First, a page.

My aim is to argue that Kymlicka misinterpretes the experience of Switzerland in terms of multiculturalism when he labeled it the ‘most multinational country’ (Kymlicka, 1995: 18). My thesis, instead, has been that Switzerland constitutes a true nation-state and that over the centuries it has developed a particular kind of patriotism. In order to illustrate this, I will first shortly mention the historical evidence that shows that the Swiss nation has been progressively constructed since the late 18th century and that it is a result of a rather typical process of nation-building. I will then passed onto sociological evidence by examining the two features that Kymlicka himself sees as essential in adopting the language of nationhood: that is, the power of a nation to name itself (designation-based argument) and the assumption that nations represent people’s ‘primary identities’ (identity-based argument). I want to show that the Swiss linguistic groups neither consider themselves as distinct ‘nations’ nor see their respective linguistic communities as their ‘primary foci of identification’.

Nevertheless, it is still possible that, some day, Switzerland might become a multination state. Some evidence related to the increasing impact of the mass media in segmentation of the Swiss public space and the potentially dividing impact of direct democracy suggest that Switzerland might end up being divided into distinct linguistic blocs as it is the case with the contemporary Belgium. Faced with such an alternative I shall, in the third part, distinguish a couple of normative arguments that speak in favor of maintaining the concept of a single Swiss nation.

A - Historical evidence
The late 18th century was a turning point in the European and World’s history. This assertion is especially true for the realm of politics. The shift of the source of state sovereignty from divine and personal to popular and impersonal radically changed the vision of state and of politics. Hence the two major political upheavals of that time, American (1776) and French (1789) revolutions, placed the ‘people’ and the ‘nation’ at the core of the politics. ‘We the people of the United States’ and ‘la nation française’ became the mots d’ordre of that time.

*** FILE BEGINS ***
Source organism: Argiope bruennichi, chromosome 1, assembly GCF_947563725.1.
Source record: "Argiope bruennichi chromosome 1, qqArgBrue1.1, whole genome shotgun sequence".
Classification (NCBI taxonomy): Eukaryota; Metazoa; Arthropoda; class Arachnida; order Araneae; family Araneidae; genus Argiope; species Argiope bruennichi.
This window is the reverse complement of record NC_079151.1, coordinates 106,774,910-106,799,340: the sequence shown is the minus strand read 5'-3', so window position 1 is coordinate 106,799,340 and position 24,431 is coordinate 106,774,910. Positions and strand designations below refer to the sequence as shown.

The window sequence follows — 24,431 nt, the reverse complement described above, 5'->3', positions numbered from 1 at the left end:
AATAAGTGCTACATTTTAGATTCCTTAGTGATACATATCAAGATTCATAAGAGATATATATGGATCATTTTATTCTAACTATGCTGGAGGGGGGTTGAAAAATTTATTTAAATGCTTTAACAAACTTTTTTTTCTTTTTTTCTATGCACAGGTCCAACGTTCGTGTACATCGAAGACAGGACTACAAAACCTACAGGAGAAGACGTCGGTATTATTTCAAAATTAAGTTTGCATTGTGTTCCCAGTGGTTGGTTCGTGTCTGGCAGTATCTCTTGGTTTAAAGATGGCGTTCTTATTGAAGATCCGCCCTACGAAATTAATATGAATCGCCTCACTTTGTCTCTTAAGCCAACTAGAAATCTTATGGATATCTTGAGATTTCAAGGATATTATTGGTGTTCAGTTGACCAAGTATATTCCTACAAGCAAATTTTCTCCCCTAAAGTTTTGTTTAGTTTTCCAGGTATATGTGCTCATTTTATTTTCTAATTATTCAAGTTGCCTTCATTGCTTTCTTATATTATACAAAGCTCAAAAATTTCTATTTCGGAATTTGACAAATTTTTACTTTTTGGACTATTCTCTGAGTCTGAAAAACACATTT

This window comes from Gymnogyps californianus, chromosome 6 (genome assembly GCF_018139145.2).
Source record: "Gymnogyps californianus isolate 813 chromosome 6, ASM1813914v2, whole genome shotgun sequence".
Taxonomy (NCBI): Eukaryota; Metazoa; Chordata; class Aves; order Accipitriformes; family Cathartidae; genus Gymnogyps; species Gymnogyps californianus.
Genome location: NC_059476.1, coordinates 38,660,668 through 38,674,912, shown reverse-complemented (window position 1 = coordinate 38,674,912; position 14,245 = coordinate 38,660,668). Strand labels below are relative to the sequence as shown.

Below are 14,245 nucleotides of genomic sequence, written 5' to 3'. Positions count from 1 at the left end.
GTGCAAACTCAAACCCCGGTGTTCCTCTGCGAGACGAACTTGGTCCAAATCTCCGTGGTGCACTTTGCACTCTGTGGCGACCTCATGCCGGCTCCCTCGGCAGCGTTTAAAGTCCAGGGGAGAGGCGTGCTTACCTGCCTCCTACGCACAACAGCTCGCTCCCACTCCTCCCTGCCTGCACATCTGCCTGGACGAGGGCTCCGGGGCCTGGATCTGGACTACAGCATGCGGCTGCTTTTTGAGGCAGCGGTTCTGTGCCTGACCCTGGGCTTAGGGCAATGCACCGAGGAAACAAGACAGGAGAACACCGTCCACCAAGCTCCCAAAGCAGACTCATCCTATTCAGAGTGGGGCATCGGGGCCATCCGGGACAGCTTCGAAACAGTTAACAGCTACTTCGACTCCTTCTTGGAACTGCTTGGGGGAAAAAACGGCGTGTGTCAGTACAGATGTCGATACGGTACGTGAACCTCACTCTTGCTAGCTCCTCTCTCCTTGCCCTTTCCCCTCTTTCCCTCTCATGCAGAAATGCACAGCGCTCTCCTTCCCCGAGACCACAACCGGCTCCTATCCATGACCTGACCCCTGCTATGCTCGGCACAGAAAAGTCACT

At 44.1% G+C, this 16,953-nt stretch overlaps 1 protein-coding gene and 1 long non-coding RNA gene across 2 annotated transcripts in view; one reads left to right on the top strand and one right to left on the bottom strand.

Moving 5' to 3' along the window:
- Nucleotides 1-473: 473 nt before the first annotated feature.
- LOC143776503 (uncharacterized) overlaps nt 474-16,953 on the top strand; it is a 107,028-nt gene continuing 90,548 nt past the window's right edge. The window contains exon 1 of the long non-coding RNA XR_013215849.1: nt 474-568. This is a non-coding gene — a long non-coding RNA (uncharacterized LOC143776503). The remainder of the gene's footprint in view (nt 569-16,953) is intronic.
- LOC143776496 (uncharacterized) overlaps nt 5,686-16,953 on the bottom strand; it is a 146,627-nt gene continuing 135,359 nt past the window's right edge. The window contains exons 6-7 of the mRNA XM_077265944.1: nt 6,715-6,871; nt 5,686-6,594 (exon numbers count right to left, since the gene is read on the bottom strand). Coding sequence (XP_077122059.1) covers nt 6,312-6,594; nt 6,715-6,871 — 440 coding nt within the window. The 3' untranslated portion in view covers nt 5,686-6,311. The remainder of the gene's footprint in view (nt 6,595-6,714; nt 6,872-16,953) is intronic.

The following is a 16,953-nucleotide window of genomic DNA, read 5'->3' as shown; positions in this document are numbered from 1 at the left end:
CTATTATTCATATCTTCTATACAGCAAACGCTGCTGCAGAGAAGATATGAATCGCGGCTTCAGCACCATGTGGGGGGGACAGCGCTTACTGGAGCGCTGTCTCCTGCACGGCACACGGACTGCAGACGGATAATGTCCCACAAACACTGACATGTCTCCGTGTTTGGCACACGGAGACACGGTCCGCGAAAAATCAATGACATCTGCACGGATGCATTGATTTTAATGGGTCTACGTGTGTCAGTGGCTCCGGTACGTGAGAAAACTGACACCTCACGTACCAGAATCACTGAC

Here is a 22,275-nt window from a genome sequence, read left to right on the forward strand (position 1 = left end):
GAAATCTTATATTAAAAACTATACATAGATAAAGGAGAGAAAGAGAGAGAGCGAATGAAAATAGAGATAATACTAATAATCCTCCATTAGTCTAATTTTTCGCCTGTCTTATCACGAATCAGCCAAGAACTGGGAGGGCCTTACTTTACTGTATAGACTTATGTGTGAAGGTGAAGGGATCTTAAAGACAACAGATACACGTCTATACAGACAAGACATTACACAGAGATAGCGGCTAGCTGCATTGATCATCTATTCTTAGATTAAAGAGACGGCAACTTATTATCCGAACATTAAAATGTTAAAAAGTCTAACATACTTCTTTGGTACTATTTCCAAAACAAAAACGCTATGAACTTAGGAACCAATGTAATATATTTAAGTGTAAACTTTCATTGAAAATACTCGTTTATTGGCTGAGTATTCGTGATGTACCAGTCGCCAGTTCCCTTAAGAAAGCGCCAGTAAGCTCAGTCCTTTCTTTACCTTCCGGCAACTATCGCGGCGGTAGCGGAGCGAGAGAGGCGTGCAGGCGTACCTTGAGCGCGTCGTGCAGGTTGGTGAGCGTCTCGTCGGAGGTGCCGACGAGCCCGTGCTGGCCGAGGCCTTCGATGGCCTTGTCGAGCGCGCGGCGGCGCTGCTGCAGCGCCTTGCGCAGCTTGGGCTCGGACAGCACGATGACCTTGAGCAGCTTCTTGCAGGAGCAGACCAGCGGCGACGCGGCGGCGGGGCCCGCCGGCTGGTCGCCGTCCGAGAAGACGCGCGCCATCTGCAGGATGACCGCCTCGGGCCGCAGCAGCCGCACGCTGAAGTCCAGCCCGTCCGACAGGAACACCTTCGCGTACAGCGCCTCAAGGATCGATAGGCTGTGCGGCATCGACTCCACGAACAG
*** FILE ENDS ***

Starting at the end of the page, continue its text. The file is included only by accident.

Therefore, I find it appropriate to begin the discussion of the Swiss nationhood at the end of the 18th century, preceded by a short presentation of the origins of the Swiss Confederacy. My aim here is to provide an account of the first political developments that brought about the rise and implementation of the idea of a Swiss nation. For that reason I shall particularly focus on the events that took place since 1798, when the Helvetic Republic was created, leading up to the creation of the federal Constitution in 1848. In that year the modern, federative Swiss state came about and, since Kymlicka has often argued that ‘multinational countries’ like Switzerland were formed by the ‘more or less voluntary federation of two or three European cultures’ (Kymlicka,1995: 13), it is of utmost importance to check out if such an assessment really holds in the case of Switzerland.

My second aim is to show that the discussion over the existence of one Swiss nationality is not new and that it was well present in the intellectual circles of the 19th and the early 20th century. Just like Kymlicka today, many intellectuals of that time refuted the existence of the Swiss nation and were criticized by other thinkers who, on the contrary, defended such an idea. Particularly interesting is the reliance of some of the latter intellectuals on the Alpine landscape which was seen as an ‘objective’ feature of common Swiss nationality. This point will be more illustrative than analytical but I believe that it is important to point out that by many accounts Kymlicka’s uninformed and aprioristic view on states like Switzerland represent a true saut en arrière insofar as it brings us back to the debates that took place over a century ago.

Every nation-building process consists of some common symbols, discourses and practices meant to provide an ‘objective’ basis for fostering the ‘subjective’ national feelings. Thus my third aim is to provide an account of certain features of the Swiss nation-building that belong to this category. They notably include national holidays, public ceremonies, national songs and anthems and so forth. This shall help us better understand the ways in which the common Swiss nationality has been promoted all over the country.